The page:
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What I do when I’m not being Liz from Libro

IMG_20160823_174246954_HDRI’ve been away for a few days, running my first marathon, in Iceland (as you do). As I haven’t had time to write up a blog post on language or business for this week, I thought my readers might enjoy my report over on my personal (and usually book reviewing) blog. Do pop over to have a read!

 
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Posted by on August 24, 2016 in Celebration

 

Small business chat update – Lyndsey Michaels

Small business chat update – Lyndsey Michaels

Welcome again to Lyndsey Michaels, who works as Lyndsey Michaels Bid Writer. Lyndsey writes tender documentation for small businesses who want to increase their sales, usually in the public sector. It’s something I know from both sides, having written tenders to get business for a library supplier I used to work for and having worked editing tender documents, so I have great admiration for her as it’s a complicated business! We first met Lyndsey in July 2014 and had our first update in August 2015. At that point, this is where Lyndsey wanted to be: “Again, more of the same! Day to day, I certainly see my routine and clients remaining much the same. I’m excited about the training programme so will continue to work on that and refine it until it’s ‘market ready’. At some point though, I will have to take the leap and just get on with it, so I’ve given myself a few internal deadlines to stick to. The launch of that service will also coincide with a refresh of my website, which I’m really looking forward to. Other than that, while I’m committed to keeping my core business focused on bid writing and closely associated services, I’m also hoping that the extra time I can now give to random side projects might result in something marketable. It’s not a key objective but it would be nice to have another basket with a couple of eggs in!” So, let’s see how she’s doing now …

Hello again! Are you where you thought you’d be when you looked forward a year ago?

Sort of. In terms of the internal workings of my business, I have made the changes I planned to and feel my business is much stronger for it. The type of clients I’m attracting now are very much aligned to my own ideals and my success rate for the tenders I’ve completed this year has rocketed as a result.

In terms of actual cash coming in, that’s been a tricky one this year. A lot of my work involves public sector tenders and I work primarily with small businesses, so while my success rates for the work I’ve done has increased, the overall volume of work coming in has decreased. Not by a huge amount, but just enough to mean that those side projects I talked about last year will have to wait a little longer.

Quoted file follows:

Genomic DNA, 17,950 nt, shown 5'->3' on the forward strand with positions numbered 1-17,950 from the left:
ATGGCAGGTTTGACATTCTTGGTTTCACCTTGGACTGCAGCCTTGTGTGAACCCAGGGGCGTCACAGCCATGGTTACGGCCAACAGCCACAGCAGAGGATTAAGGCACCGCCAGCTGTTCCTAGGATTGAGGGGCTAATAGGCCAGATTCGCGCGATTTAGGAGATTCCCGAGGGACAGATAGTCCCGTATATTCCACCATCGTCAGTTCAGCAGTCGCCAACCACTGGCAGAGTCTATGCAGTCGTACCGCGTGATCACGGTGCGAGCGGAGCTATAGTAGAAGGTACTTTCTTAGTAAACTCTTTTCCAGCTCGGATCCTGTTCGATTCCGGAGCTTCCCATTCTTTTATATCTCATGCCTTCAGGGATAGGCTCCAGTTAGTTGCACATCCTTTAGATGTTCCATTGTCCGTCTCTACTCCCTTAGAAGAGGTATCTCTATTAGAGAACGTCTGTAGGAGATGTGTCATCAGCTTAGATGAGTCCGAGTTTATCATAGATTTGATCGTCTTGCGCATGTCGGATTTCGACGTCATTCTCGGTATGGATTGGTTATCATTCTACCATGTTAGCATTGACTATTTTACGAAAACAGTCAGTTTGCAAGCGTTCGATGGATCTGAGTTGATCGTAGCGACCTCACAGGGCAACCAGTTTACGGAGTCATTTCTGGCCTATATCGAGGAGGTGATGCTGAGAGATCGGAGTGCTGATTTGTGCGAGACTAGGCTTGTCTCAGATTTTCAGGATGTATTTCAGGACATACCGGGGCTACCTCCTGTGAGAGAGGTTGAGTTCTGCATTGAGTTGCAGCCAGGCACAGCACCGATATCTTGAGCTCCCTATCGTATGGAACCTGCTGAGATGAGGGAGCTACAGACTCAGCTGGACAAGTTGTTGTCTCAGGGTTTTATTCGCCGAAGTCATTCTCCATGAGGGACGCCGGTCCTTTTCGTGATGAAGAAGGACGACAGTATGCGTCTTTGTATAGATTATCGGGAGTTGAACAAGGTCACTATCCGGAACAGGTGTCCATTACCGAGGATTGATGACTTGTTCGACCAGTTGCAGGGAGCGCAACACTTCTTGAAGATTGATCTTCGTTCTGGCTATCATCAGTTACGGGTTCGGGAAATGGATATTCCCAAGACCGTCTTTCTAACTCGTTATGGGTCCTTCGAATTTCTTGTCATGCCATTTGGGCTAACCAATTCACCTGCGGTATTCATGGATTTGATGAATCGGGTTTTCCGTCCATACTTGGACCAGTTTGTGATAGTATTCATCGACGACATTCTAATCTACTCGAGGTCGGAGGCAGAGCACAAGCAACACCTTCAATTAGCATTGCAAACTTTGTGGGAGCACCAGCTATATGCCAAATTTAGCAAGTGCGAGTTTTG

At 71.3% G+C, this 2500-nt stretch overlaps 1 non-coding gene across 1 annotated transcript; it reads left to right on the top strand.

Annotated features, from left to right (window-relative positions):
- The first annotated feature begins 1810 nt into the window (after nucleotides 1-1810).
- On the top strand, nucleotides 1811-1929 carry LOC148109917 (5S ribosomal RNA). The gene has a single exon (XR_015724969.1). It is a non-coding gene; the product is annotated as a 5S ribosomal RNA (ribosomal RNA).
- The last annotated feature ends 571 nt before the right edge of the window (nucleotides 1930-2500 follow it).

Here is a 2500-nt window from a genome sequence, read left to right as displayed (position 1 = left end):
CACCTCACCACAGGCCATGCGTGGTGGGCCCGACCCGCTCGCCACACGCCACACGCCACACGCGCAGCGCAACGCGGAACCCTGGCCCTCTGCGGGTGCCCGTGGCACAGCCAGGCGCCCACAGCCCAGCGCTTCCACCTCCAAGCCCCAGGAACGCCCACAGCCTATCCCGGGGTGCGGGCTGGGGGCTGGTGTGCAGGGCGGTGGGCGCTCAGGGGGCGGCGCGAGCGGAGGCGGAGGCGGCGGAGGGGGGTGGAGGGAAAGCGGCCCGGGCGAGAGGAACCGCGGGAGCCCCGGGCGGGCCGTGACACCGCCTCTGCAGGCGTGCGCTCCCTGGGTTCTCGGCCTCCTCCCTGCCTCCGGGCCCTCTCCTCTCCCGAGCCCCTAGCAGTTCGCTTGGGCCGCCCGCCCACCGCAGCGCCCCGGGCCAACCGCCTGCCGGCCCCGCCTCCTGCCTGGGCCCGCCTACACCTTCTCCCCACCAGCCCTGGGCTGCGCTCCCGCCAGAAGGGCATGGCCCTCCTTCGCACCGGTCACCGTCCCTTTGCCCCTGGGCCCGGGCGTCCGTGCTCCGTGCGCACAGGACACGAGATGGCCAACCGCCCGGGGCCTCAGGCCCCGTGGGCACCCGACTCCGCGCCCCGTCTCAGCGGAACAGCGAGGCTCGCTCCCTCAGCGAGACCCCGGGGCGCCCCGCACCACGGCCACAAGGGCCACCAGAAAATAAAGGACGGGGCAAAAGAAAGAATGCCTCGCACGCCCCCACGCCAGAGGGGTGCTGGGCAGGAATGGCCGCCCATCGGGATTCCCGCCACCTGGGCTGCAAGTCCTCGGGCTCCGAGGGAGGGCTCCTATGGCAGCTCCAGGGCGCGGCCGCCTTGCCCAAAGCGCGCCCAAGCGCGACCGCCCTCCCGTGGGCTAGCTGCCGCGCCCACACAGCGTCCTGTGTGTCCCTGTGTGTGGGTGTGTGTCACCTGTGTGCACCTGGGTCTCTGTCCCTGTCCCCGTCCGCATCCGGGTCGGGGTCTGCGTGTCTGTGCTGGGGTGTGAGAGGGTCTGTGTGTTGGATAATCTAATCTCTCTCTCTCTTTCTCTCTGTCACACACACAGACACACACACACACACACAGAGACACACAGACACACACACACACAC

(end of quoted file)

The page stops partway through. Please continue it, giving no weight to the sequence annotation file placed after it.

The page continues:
Peaks and troughs in the procurement world are a given and I always take these into account. However, a combination of ongoing budget cuts across the public sector over several years has led to at least one season – which would typically be a peak time – almost flat lining this year.

There’s also been a great deal of political uncertainty in 2016 with Brexit and – as is also the case with general elections and other political events – people tend to hold onto what budget they have until they’re more certain of the political landscape.

The end result is that I’ve seen fewer tenders for certain services, particularly those that appeal to small businesses and so, where I’d aimed for an increase in personal income, it’s really just stayed more or less the same. I also had a couple of non-payers at a particularly lean time so that hasn’t helped.

Alongside all of that, we had some major work done on the house and, while all of the contractors working here were great and the work is excellent, it was incredibly disruptive! I work from home so there was no escape. My office became our kitchen, dining and living room for the duration (four months!) and I also ended up doing a fair amount of day-to-day project managing which cut into my work days quite significantly.

In the spirit of being open with other freelancers and small business owners, I will admit that earlier this year I seriously considered packing it all in. I’ve been working hard at this business specifically for five years now, with another five years before that offering more generalist services and by June this year I was about ready to quit.